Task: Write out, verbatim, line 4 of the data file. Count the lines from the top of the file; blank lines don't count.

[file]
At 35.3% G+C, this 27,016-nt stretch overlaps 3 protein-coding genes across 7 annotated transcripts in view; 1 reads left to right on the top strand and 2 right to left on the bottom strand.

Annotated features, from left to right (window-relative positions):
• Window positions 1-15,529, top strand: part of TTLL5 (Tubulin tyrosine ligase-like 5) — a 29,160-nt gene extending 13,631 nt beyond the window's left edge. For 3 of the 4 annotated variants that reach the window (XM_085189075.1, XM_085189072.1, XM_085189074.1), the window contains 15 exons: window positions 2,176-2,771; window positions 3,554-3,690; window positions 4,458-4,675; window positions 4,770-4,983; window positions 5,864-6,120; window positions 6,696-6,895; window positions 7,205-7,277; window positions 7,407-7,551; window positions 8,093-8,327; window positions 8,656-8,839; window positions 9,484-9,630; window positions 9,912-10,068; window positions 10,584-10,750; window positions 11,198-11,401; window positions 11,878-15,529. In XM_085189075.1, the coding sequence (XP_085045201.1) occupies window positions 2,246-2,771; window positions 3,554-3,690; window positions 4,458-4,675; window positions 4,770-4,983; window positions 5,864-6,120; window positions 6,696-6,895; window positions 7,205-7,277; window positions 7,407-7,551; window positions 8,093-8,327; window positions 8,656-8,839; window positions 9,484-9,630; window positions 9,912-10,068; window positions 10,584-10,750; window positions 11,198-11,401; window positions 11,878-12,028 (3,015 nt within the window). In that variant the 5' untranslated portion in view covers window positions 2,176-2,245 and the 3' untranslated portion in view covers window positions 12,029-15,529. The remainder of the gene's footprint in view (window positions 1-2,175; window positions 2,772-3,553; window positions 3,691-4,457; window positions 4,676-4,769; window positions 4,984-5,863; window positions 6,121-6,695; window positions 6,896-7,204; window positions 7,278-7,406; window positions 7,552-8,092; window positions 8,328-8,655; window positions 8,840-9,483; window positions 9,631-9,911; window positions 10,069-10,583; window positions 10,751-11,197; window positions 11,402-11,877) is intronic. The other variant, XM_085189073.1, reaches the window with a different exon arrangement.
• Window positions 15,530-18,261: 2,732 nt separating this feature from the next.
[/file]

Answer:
• Window positions 15,530-18,261: 2,732 nt separating this feature from the next.